Emotionally, separating too much pressure on my wrist, from real aggression in the moment is tricky. I know for sure that no one in the dojo would intentionally hurt me. Yet, often, I walk away with bruises and aching joints. Some of the aching is most certainly due to an hour of hitting the ground and jumping back up, but the wrist aching, well, that can only be due to someone grabbing my wrist.
I took the test on Friday and on Saturday, I went to a friend’s house to meet her horses. The first thing she said to me was “all relationships are about pressure.” Sh*t! Really! After the whole tension and release of training and taking the Aikido test, I wasn’t really up for another type of pressure. Or so I thought. Then, as I stood in the pasture talking with my friend, speaking with passion about my work with people to bring them into their own bodies and their own knowing, one of the horses walked up behind me and nuzzled my shoulder. Wow! Now what? My friend handed me the halter and I stood there feeling silly, stupid and maybe even a little bit nutty. No talking or walking allowed. Just standing with the halter in my hand about 8 feet away.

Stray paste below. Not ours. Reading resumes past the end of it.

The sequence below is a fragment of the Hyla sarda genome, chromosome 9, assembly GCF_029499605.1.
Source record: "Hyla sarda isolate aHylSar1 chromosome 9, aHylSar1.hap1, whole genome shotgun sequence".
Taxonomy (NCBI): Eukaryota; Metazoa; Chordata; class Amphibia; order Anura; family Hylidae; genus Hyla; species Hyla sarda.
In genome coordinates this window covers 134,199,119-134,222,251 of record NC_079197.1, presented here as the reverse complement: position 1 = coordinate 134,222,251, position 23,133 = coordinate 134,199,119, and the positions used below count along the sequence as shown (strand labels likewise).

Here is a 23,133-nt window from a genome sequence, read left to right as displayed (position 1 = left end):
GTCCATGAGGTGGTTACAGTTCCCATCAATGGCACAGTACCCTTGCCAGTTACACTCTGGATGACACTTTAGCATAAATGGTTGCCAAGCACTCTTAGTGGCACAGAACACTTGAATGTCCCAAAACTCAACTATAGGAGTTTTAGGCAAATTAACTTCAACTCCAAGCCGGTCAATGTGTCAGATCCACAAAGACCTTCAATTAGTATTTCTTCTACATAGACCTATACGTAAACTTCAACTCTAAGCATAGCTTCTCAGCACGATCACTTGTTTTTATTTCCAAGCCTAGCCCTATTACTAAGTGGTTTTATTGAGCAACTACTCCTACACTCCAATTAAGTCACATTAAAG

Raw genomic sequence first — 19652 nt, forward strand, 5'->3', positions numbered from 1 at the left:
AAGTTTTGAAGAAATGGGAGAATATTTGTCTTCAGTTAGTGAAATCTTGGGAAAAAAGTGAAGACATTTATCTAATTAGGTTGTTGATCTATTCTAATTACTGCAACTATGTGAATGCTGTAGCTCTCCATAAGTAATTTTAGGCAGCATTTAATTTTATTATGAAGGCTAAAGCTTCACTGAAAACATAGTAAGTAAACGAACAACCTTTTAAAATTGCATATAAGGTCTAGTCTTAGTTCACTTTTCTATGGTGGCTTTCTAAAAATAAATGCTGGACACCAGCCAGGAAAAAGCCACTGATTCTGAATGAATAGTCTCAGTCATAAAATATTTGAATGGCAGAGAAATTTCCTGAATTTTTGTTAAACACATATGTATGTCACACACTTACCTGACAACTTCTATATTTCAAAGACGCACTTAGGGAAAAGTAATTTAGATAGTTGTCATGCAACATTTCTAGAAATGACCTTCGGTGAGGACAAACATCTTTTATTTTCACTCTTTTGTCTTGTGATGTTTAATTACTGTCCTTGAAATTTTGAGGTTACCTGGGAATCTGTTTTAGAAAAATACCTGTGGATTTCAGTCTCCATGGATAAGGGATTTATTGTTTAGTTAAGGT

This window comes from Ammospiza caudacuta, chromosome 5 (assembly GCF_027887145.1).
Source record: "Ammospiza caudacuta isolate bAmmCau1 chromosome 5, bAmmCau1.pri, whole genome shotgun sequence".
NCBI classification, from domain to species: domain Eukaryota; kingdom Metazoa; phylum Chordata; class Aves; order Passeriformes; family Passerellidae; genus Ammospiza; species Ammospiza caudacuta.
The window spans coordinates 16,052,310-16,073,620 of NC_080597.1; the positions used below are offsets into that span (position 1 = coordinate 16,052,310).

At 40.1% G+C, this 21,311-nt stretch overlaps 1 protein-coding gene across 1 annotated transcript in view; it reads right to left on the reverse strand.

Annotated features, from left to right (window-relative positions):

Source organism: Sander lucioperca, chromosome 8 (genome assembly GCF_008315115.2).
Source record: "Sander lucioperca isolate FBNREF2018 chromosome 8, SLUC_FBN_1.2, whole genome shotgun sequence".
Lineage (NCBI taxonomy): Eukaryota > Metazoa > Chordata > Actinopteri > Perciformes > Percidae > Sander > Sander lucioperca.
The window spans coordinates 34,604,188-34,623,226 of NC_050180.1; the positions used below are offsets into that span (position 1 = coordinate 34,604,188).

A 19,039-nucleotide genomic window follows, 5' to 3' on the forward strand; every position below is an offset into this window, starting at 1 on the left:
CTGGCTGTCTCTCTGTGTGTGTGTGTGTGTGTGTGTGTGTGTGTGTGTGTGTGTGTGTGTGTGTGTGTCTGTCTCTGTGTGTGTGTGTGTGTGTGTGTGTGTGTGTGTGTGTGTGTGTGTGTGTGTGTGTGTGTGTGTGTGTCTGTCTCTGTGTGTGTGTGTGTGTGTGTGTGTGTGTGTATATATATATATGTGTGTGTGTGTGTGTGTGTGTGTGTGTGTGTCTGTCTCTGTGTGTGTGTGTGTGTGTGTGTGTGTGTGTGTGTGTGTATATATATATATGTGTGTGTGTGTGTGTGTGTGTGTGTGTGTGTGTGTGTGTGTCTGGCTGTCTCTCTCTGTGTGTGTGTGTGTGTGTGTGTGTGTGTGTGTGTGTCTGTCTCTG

Nothing happened. The horse continued to eat. I continued to feel silly. I realized that I was reluctant to put any pressure on this being to do as I would like. What is it I would like? Well, I would like this horse to want to play with me, to let me touch her. But the horse was pretty busy eating.
So, how do we let another being know we are there and we want to chat? We apply a little pressure. The kind of pressure we are talking about here is the kind that you feel when you get in the bathtub or when someone hugs you. Loving pressure, even, gentle, surrounding pressure. Pressure lets you know you are having a relationship. Whether it is a relationship with a person, an animal or yourself, a little pressure is a way of showing love and care.
It would seem that much of the time, we are completely unaware of the pressure we place on others, both literally and figuratively. We allow our momentum to carry us into contact with things and people before we have even a moment to consider what we might be engaging. Or we shy away. Or we are too busy eating. Finally, after a very certain amount of pressure, showing up, feeling my feet on the ground, being clear I had love to give, Bailey stopped eating and came over for a good neck rub. She loved it. And so did I.
The result of a very certain amount of pressure it turns out is friendship. That, in fact, after all, all the training, all the pressure, all the sweating, the result is joyful, even simple. Simple, joyful collaboration in motion, under pressure, exactly the right kind in exactly the right amount. And, remarkably, thanks to the stellar friendship of the men on the mat, I started thinking about the 3rd kyu test…
Two great friends. Under Pressure.